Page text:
The Web's Best Political News Summary: Feb. 6: Money for Nothing But For Mitch It's Not Free

Hardly A4 today, President Bush lends a face to our twin leads — the ongoing budget fights, punctuated by the expected death of stimulus package today; and the looming campaign finance reform vote in the House next week — as he travels to economically hurting New York to headline two fundraisers.

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News Summary

Also, former President Ronald Reagan turns 91 today, making him the oldest living former president in U.S. history. Before taking off for New York, President Bush will sign Reagan's boyhood home into the ranks of national historic sites, and commemorate a proud supply-sider.

Talk about editorial pages on the warpath: with the House now scheduled to debate and vote on Shays-Meehan, the House version of McCain-Feingold, next Tuesday and Wednesday, both Bush and Vice President Cheney are embarking today on previously planned, separate fund-raising efforts that have been billed as the kickoff of their promised big push to help the GOP in the midterm elections.

Both of Bush's appearances in Manhattan tonight will be on behalf of New York's Republican Gov. George Pataki; the first, being held at the Mayor's Residence, is closed to the press, while the second, lower-dollar event at a hotel is open.

The practice over the years of presidents attending fund-raisers closed to the guardians of the public interest (that would be us, the media) has switched back and forth and now back, without much of a public, or even press debate. We, for three, would argue that openness is in the public interest. Of course, having been to some closed fund-raisers, we generally find that the politicians don't say anything much more interesting than they do at open events.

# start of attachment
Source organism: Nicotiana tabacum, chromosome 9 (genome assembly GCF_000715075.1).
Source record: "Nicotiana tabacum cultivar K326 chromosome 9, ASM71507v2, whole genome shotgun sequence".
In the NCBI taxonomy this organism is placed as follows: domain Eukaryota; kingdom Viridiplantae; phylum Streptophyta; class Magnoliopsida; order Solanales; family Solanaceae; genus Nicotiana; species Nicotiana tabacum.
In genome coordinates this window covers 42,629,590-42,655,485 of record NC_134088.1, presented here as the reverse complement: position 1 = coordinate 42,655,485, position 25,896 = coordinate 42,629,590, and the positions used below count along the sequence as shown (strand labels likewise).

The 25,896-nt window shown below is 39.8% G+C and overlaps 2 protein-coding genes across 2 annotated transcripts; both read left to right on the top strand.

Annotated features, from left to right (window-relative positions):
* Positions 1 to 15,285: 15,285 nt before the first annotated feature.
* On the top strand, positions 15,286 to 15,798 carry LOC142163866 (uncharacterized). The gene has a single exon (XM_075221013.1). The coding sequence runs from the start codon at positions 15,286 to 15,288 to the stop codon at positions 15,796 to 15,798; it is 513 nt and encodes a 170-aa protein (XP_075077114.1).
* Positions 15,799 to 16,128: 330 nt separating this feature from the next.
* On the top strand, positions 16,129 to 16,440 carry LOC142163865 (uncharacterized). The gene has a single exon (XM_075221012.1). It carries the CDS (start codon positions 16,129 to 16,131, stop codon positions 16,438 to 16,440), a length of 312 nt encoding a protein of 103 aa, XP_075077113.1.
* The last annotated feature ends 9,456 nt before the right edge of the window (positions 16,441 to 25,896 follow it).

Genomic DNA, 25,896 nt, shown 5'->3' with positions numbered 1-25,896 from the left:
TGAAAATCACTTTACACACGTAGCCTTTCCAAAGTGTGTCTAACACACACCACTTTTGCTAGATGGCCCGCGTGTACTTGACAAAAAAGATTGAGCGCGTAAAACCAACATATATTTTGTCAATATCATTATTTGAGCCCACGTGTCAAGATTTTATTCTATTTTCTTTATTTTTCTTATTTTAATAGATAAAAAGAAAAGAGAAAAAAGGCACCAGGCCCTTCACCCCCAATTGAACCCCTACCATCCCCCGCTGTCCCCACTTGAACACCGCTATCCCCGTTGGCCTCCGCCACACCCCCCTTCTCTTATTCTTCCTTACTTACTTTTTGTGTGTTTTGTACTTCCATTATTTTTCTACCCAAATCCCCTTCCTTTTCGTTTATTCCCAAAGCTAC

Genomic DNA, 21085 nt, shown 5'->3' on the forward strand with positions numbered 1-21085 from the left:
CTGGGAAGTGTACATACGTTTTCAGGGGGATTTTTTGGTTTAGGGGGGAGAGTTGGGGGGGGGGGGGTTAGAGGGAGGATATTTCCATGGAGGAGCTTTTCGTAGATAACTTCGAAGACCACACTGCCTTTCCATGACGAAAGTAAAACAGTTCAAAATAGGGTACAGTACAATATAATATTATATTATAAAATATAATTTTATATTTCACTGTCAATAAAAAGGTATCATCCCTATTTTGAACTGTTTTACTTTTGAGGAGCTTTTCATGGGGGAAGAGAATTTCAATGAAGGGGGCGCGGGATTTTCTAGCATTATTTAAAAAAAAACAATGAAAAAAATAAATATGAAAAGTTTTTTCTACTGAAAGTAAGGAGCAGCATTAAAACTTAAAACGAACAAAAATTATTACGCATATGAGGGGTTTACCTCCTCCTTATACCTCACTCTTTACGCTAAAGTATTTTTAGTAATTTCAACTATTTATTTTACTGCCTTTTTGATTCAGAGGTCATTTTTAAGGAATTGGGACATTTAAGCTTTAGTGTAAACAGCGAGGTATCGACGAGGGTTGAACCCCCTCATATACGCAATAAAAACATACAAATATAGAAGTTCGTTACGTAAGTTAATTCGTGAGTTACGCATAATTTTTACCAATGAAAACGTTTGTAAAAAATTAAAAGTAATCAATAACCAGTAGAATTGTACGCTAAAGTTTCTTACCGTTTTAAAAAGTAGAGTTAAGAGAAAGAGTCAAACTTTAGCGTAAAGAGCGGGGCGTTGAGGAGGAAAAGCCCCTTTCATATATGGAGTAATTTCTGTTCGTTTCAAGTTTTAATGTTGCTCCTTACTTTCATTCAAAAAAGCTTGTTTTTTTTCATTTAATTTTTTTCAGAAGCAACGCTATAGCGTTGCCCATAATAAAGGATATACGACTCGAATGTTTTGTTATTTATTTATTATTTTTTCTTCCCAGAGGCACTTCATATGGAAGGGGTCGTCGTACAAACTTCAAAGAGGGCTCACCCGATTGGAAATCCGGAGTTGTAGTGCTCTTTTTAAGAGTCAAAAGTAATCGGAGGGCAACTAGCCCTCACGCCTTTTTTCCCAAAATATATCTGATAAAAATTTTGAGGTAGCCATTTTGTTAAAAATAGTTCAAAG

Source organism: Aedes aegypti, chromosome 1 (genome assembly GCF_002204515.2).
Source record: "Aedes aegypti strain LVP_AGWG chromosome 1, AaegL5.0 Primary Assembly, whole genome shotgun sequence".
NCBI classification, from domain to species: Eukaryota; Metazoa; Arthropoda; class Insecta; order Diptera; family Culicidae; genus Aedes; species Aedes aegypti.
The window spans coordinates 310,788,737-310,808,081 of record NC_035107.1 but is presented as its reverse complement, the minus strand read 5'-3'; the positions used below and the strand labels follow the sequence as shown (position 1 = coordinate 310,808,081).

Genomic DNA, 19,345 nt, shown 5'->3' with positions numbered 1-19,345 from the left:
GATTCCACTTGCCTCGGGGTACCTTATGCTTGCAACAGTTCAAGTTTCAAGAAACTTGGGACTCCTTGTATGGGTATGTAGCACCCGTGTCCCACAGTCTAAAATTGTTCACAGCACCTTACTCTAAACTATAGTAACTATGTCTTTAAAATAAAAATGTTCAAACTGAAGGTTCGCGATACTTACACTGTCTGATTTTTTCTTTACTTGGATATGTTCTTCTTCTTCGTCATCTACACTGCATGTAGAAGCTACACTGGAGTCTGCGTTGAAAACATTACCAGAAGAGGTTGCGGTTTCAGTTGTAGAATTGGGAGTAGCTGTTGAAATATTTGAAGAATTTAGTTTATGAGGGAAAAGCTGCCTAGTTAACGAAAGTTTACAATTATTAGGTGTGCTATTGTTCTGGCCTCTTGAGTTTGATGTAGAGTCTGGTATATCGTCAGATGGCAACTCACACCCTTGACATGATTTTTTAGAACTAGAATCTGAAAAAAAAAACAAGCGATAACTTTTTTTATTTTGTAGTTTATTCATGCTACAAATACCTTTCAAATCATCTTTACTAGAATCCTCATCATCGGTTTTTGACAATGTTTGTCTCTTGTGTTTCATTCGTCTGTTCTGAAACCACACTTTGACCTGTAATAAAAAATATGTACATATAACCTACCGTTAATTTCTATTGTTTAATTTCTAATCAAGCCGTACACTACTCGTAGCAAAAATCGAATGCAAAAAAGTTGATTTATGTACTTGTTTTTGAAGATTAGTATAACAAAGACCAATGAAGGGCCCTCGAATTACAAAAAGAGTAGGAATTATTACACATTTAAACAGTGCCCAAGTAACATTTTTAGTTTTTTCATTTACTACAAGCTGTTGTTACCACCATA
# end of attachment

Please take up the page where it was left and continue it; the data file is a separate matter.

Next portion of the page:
And keep in mind, of course, that Pataki is not a candidate for federal office, so the rules governing the big money that he's raising wouldn't be affected directly by the measure being considered on the House floor next week.

"On Monday, [Bush] attends a Milwaukee fundraiser for Wisconsin Gov. Scott McCallum," USA Today adds. ( )

Mr. Cheney, meanwhile, will set off on a fund-raising tour for endangered House Republicans, raising money tonight in Evansville, Ind., for Rep. John Hostettler, and tomorrow in Louisville, Ky., for Rep. Anne Northup. We ask plaintively: is ANY national news organization efforting (as we say in TV) to cover these Cheney trips?

The Washington Post 's Edsall writes the counterpunch for Democrats: that their candidates in many of these same key races are financially better positioned heading into 2002. ( )

As we expect the New York Times to do most each and every day between now and Wednesday, the Washington Post editorial page rails against the overall grand tour, "Mr. Bush is said to have agreed to 40 [fundraising] events, most to be held later in the season. That's a substantial commitment for leaders who still have a war to run. It underscores yet again the corrosive grip of the money chase on national politics." ( )

As far as the second of our twin leads goes, New York is a city the White House hasn't exactly shown a lot of love toward lately, nor gotten a lot of love from, as far as economic assistance and politics go.

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